The disruptive power of Microsoft's Open Compute Group move has spurred debate. Let's talk image versus cold hard revenues.
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Microsoft surprised the tech industry Tuesday when it joined the open-source hardware movement, announcing at the Open Compute Summit in San Jose that it would offer the Open Compute Project (OCP) specifications used in Microsoft datacenters as well as code for server management software.
Microsoft's participation speaks to the changing trajectory of the datacenter. In a report released last week called "Predictions for 2014: Private Cloud Management and Infrastructure," the research firm Forrester forecast the proliferation of OCP-compliant and other low-cost, open-source commodity servers.
At least one expert, however, isn't convinced Microsoft's participation is a clear game-changer. "It's interesting," said Gartner VP Jeffrey Hewitt in a phone interview. "But it probably won't be a massive thing."
Hewitt said Microsoft's interest in OCP could yield benefits, but is likely more exploratory at this point. He noted that the web companies that use OCP-compliant tech are typically committed to Linux, which makes a shift to Microsoft's comparatively byzantine OS licensing models a tough sell.
So what's in it for Microsoft? One perk is validation in the open-source community, said Hewitt. He also pointed out that Microsoft should gain from OCP's collaborative nature.
"OCP was fundamentally an effort to disrupt things," he said, explaining that Facebook founded the project because IT is a core part of its business, which means every IT dollar saved translates directly to the company's bottom line.
By eschewing expensive OEM servers in favor of customized designs built with cheap commodity components, Facebook has been able to improve efficiency while reducing costs. The company advanced this concept with OCP, arguing that crowdsourced development would drive the creation of low-cost, highly efficient hardware. The collaboration offers two theoretical benefits: improved technology, and increased demand for OCP-compliant servers that should push the cost of commodity components even lower.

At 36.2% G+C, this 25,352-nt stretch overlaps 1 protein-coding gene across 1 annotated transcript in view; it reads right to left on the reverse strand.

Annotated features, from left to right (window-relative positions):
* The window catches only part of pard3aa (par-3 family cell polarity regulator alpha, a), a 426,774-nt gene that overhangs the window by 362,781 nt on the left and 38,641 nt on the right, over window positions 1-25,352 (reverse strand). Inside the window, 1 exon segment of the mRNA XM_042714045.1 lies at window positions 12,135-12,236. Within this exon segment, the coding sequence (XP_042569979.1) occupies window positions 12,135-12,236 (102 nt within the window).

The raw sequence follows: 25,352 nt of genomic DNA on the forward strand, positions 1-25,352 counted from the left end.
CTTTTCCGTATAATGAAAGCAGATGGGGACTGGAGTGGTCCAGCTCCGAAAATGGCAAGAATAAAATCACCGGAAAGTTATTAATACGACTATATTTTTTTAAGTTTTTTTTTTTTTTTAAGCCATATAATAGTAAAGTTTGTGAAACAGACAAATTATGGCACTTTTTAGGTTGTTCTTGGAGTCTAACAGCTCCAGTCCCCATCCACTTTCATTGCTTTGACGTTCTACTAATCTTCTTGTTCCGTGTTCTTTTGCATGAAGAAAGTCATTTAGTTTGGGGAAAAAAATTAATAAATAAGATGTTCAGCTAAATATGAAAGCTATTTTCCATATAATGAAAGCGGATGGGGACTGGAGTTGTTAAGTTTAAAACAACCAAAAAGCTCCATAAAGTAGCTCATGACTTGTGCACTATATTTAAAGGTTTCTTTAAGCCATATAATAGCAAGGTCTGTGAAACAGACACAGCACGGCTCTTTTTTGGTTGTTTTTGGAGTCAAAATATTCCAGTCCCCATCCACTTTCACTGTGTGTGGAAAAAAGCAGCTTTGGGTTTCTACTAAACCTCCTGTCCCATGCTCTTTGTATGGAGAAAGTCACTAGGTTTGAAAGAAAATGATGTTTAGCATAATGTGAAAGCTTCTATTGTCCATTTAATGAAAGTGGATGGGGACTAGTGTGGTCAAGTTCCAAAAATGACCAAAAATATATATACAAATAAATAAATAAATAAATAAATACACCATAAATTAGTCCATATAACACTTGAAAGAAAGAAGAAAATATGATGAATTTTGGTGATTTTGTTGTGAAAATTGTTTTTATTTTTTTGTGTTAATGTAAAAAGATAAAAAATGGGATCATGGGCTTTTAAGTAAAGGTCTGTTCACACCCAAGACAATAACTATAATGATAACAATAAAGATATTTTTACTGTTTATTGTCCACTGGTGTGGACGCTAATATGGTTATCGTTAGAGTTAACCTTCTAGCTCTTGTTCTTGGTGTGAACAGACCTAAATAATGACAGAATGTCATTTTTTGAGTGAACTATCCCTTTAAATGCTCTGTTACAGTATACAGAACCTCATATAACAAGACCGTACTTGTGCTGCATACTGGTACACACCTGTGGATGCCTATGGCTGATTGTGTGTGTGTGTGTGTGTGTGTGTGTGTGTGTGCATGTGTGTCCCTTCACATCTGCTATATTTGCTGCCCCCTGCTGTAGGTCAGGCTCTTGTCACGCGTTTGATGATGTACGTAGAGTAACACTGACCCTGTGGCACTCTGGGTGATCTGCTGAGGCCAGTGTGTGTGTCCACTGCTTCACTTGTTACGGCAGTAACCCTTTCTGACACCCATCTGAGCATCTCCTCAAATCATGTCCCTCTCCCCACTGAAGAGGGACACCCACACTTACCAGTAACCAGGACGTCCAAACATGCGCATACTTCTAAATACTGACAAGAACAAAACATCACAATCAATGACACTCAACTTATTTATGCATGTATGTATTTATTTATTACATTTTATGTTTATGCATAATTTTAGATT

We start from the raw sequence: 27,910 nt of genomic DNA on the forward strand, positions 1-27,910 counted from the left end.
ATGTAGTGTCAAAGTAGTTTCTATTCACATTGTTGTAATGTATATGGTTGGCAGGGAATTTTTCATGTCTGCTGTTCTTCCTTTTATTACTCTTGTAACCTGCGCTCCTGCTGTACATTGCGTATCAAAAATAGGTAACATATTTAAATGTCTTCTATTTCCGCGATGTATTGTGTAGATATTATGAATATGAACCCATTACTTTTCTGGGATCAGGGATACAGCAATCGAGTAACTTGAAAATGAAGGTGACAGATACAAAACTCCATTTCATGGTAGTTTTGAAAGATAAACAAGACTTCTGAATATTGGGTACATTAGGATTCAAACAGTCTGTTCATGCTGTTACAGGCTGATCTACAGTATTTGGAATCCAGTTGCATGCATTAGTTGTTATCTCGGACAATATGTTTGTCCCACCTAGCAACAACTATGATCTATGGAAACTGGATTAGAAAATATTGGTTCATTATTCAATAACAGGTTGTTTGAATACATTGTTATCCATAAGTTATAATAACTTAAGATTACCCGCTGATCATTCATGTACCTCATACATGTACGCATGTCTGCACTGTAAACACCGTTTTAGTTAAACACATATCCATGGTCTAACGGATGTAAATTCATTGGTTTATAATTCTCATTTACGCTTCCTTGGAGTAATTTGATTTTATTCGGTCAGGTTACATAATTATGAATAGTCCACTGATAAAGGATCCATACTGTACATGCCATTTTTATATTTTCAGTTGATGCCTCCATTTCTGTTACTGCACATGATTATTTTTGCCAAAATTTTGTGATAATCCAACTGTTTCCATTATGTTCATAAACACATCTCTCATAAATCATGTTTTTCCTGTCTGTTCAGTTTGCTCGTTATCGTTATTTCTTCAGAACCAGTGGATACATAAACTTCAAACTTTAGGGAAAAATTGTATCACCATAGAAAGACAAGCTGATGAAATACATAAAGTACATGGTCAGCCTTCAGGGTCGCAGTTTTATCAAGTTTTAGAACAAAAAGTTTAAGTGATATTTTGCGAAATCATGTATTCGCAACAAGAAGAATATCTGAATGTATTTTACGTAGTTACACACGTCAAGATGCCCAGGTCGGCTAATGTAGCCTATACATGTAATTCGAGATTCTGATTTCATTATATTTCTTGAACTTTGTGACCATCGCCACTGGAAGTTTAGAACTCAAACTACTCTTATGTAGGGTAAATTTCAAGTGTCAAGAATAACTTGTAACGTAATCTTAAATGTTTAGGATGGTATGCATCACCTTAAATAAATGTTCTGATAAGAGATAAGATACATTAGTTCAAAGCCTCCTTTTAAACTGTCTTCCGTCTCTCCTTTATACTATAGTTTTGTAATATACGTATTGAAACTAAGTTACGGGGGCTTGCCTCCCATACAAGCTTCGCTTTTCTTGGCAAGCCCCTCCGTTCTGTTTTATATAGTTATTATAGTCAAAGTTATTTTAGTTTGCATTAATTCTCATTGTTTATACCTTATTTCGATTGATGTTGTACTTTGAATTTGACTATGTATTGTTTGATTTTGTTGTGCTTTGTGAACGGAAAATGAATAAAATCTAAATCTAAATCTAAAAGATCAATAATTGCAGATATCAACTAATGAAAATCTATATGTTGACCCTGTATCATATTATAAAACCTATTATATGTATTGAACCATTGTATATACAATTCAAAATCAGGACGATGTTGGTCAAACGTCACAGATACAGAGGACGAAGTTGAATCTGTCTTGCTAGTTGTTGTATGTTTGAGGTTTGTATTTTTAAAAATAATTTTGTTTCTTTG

The project has attracted formidable supporters, including chipmaker Intel and investment banking firm Goldman Sachs. "Now isn't a bad time for Microsoft to say, 'We're going to be a participant,'" Hewitt said.
Plus, by sharing designs used to support its Azure datacenters, Microsoft could not only drive down its own infrastructure costs, but also persuade at least some businesses and cloud providers to build out designs based on Windows technology. "It's all kind of intertwined," said Hewitt.
Still, Hewitt doesn't expect Microsoft to see an immediate revenue bump from its OCP involvement. For one thing, the project's emphases aren't for everybody, he said. Open-source datacenters are popular among web companies but less widely adopted elsewhere, he explained, because they require a certain amount of expertise to implement and certain conditions to make them cost-effective and efficient.
Hewitt said Microsoft's OCP participation could negatively impact the company's relationship with server OEMs -- but he doubts it. "Certain customers want support and don't mind paying a software license," he said. "[These customers are] different than someone who might write their own code and work on open source."
For now, Hewitt said, Microsoft faces little risk in supporting OCP, but it could benefit from the chance to declare, "We are in this game, not running away from it."
Michael Endler joined InformationWeek as an associate editor in 2012. He graduated from Stanford in 2005 and previously worked in talent representation, as a freelance copywriter and photojournalist, and as a teacher.
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